And what we've been focused on is the patient experience, to make it really easy to answer these questions, make it really quick, make it really fast. And we're looking at different channels. At this stage, obviously input through the app or through the web portal, but we have also built a voice enabled solution. What happens is you can speak to your Google Assistant or Alexa, it'll ask a few questions, and then that will direct you towards the result that you are intending, whether it's speaking to a doctor or calling 911. And we take this information and store it into the patient’s records. 

This has been something that a lot of physicians are asking for just to save time and to automate. It's part of the things that they'd like to automate. And if AI can do it, then let's use AI to do it. If it something that is always best to have a human do it, then we are focusing on that. We don't try not to tell you what the problem is, we don't want to freak people out. We don't trust the technology today that much. Maybe in a few years’ time it will be a lot more efficient, and we have more data that we can learn from. At this stage, we take this data, give it to the doctor, and just tell the patient that they need to speak to this doctor or that doctor, let's facilitate the appointment booking.

Alex: What type of diseases or problems do you cover? Do you have a list of categories depending on what doctor to meet? How does that work? 

Ahmad: Yeah, it could be anything. We cover the whole spectrum. The only area that we are working on next, which will take a little bit of time is mental health. Mental health triage is still at its early days, at least for us, and for the technologies that we are using. But that’s something that we are looking into moving forward. We believe that it will add extreme and immense value when it comes to someone's mental health, able to ask a few questions, and then let you know now who you need to speak to, or what your current situation is, and give you some advice on what to do next. So, we’re looking at mental health and where to implement it. But when it comes to physical health, we cover everything. 

Eventually, as you mentioned, wearable data will affect this triage. Genomics, as you well know, will affect this triage. All this data that is around us will help make the triage session a lot better. We're at the beginning where it's just basically input, asking you questions, responding, and based on healthcare data available to us, we're able to analyze and let the patient know. But our goal is to plus in your wearables, plus in genomics, plus in medical records, and to make the assistant faster and smarter to give you a better result.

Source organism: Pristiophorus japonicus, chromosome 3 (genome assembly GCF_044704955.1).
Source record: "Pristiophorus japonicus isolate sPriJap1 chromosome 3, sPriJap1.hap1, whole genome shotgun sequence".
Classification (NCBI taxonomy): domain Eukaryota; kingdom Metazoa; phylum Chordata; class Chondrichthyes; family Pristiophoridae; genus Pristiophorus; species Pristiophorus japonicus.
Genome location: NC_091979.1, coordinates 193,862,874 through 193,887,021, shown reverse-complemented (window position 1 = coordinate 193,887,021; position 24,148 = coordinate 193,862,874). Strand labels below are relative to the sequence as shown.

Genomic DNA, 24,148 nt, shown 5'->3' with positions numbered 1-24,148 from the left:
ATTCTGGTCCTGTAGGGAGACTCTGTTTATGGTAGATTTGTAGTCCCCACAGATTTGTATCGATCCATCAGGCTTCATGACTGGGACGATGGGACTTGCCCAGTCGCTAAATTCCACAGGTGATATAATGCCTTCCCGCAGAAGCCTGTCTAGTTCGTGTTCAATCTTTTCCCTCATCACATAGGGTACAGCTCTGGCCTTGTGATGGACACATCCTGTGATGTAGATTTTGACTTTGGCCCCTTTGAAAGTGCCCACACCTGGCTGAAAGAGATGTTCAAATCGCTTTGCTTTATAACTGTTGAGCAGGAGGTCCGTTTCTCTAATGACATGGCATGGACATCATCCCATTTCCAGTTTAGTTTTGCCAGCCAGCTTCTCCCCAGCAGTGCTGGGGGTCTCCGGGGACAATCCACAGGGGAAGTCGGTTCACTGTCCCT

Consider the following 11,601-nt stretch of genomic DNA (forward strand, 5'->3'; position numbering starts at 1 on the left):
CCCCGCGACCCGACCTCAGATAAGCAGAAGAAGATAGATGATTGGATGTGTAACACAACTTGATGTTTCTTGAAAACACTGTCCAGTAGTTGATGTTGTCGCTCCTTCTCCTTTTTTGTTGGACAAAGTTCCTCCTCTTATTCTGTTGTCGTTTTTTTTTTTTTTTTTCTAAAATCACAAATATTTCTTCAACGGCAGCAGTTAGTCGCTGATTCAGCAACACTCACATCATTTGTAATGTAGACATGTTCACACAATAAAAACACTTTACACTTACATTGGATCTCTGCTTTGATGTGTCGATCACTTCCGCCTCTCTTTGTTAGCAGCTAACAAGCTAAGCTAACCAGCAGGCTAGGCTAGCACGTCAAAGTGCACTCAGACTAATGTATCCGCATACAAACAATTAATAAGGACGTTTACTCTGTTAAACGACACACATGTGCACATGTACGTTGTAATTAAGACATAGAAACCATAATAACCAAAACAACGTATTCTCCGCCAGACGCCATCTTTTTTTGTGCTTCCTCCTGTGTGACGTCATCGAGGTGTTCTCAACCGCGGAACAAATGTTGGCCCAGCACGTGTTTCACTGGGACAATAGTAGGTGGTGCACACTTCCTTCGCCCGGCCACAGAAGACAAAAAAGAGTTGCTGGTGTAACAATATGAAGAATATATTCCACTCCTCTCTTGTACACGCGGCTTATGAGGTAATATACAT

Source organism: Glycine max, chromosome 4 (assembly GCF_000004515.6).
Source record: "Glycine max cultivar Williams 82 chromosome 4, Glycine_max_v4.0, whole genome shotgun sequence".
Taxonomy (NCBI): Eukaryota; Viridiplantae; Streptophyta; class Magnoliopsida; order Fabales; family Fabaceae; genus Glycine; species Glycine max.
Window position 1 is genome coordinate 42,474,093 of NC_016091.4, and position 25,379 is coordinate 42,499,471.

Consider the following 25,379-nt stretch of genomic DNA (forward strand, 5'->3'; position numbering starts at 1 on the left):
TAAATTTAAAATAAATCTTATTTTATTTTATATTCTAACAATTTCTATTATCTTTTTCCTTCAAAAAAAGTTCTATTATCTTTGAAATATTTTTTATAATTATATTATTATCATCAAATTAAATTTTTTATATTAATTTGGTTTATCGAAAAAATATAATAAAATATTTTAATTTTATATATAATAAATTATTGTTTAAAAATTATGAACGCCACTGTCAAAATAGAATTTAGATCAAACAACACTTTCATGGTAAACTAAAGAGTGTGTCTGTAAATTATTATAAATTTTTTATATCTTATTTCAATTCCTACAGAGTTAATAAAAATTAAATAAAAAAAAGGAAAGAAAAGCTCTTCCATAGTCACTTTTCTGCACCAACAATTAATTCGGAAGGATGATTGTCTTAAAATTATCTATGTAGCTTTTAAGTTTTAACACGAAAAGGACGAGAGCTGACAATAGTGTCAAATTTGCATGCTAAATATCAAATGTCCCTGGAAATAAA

Alex: That sounds really, really exciting. Today, can you tell us more about your clients? Where are they located? And what is your target? You mentioned clinics, hospitals. Are they large hospitals or smaller structures? Because there is a lot of competition on that market. I mean, there are many telemedicine companies’ software. How do you differentiate and who are your clients? Why would they use this solution rather than so many alternatives on the market? 

Ahmad: First, we are focused on concierge medicine. That's our main kind of area focus, at least at this stage. The reason is concierge medicine is providing a concierge service. It's all about the patient. It's all about the patient experiences. We feel that our solution would fit best there. And what we're trying to do is we bring triage, we bring communication, we bring appointment booking, we bring forms and onboarding, and prescription refilling forms, all of these different types of forms, and wearable integration obviously into one place. And the way we do it is we white label our platform for our clients. Each clinic or each concierge clinic will have their own app that they can use or client portal that they can use with their own patient. That is our key differentiator. We don't have a cookie cutter solution that anyone can sign up to and use. We realize that each clinic operates differently. They all maybe need the same functionality or the same services, but each of them operates differently and they all want to have internal control of how the solution is implemented and how it's used with their patients. Our key differentiator is we white label our suite of products for each and every client that they can use internally, we customize it for them, and we help them scale. We lead the technology, and we help them scale.